WiP: Linguistic Minorities in Soviet Georgia

CRRC, ARISC and American Councils are proud to present the 10th talk of the Spring 2019 Works-in-Progress Series!

“Linguistic Minorities in Soviet Georgia”

By Tinatin Bolkvadze, Tbilisi State University and State Language Department of Georgia

Date: April 10, 2019, at 18:30 pm
Venue: CRRC Georgia, 5 Chkhikvadze Str. (Former 5 Chavchavadze ave.), I floor.

Georgia has always been a multilingual country. The constitutions of Soviet Georgia protected the linguistic rights of national minorities. This talk will discuss the main linguistic minorities of Soviet Georgia, their current state, the language integration of citizens, and explain the Soviet roots of the problems of the language policy of contemporary Georgia.

Tinatin Bolkvadze is Professor of the Department of Theoretical and Applied Linguistics at Tbilisi Ivane Javakhishvili State University. She is the deputy head of the State Language Department of Georgia. Scientific interests: theoretical linguistics, sociolinguistics, language contacts, theories of nationalism, and the history of linguistics. Her monographs are: Ideologized Values (2005), Shaping Georgian national Identity, “Iveria” by Ilia (2011), Georgian Triangle of Soviet Linguistics: N. Mari, I. Stalin, Arn. Chikobava (2018), Languages of Georgia (2018).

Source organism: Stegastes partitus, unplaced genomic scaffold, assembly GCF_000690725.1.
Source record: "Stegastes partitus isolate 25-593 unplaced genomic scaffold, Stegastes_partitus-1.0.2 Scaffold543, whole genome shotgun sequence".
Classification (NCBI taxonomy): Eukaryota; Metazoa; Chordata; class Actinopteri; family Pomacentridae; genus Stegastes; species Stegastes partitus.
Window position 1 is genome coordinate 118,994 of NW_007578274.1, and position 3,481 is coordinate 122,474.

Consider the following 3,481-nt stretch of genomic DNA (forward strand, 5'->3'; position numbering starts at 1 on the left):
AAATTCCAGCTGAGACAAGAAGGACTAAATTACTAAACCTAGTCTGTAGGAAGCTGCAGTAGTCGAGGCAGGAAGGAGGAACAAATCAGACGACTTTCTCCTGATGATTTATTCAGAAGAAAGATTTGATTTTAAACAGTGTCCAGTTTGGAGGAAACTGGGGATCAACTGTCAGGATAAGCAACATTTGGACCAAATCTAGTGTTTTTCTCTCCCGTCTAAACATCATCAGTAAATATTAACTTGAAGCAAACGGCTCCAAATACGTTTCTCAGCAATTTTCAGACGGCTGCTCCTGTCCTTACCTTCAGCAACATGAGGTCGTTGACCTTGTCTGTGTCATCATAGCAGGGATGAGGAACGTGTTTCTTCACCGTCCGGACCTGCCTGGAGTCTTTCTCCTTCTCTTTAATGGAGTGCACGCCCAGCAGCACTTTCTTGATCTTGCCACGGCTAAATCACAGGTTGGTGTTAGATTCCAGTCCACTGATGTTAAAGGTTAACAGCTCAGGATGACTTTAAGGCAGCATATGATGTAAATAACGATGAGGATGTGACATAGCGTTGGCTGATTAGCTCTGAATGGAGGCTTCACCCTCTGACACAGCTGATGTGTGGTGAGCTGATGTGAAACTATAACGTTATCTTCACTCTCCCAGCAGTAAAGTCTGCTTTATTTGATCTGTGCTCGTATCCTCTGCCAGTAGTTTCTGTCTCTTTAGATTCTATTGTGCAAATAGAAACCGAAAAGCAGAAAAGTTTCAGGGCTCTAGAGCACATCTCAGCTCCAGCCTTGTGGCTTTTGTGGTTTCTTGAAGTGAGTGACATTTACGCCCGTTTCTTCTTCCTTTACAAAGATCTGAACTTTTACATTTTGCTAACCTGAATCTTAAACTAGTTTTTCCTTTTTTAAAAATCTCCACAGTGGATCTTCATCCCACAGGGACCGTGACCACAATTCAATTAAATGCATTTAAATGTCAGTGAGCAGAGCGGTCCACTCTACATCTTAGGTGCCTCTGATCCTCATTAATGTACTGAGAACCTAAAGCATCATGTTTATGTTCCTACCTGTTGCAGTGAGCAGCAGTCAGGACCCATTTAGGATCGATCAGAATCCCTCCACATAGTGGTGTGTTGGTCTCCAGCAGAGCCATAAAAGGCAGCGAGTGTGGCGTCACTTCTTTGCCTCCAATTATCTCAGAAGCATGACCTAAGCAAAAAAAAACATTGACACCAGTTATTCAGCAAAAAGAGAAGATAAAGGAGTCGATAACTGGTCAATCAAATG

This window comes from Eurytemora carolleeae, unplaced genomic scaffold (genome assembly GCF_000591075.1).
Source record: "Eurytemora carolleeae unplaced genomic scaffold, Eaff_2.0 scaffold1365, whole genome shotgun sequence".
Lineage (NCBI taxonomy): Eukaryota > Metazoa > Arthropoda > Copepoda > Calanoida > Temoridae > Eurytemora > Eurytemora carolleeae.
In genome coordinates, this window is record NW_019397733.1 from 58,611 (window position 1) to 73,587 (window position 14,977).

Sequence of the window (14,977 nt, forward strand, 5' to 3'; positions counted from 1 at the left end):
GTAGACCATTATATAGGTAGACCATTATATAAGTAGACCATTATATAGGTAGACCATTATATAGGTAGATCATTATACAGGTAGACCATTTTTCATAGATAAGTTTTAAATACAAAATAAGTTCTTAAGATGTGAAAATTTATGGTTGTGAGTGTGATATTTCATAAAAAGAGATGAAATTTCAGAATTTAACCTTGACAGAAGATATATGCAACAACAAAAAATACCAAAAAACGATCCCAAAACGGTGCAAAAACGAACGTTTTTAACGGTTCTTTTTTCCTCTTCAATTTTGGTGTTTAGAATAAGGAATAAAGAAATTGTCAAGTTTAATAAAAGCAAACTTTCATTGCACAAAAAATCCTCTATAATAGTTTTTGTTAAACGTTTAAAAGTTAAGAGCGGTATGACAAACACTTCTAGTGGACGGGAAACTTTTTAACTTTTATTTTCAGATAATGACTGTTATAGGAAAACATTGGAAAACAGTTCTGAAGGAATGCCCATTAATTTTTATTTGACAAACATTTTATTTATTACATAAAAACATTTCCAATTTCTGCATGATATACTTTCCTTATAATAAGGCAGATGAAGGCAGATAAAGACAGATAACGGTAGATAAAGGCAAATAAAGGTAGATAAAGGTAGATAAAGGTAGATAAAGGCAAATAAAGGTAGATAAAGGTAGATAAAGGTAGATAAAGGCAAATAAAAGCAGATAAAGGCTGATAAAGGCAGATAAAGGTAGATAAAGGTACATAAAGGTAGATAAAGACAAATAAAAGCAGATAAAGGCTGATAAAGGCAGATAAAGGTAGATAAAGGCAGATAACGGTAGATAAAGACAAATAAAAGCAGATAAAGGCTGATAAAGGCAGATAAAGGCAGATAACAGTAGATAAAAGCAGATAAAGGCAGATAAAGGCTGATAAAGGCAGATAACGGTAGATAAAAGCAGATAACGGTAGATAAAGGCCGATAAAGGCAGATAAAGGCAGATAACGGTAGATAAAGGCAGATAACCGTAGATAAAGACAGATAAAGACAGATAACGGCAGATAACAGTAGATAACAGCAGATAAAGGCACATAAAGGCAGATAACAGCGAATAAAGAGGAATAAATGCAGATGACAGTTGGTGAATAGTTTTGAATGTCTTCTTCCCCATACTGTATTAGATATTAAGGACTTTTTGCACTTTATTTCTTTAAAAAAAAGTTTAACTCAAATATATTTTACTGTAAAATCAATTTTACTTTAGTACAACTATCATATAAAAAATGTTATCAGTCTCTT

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W-i-P is an ongoing academic discussion series based in Tbilisi, Georgia, that takes place at the CRRC office at 5 Chkhikvadze Str. It is co-organized by the Caucasus Research Resource Centers (CRRC), the American Councils for International Education: ACTR/ACCELS, and the American Research Institute of the South Caucasus (ARISC). All of the talks are free and open to the public. The purpose of the W-i-P series is to provide support and productive criticism to those researching and developing academic projects pertaining the Caucasus region.

PRIVACY POLICY: In order to assure the free and open discussion of ideas and sensitive issues, unless otherwise specified the WiP series holds to the Chatham House Rule: participants are free to use the information received, but neither the identity nor the affiliation of the speaker(s), nor that of any other participant, may be revealed, without the explicit permission of said speaker(s) or participant(s) in the press or other public media. Journalists may attend the sessions, but the contents are not for publication or broadcast without the explicit permission of the speaker(s). This is to enable all involved to openly discuss their views in private while allowing the topic and nature of the debate to be made public and contribute to the broader scholarly and academic conversation.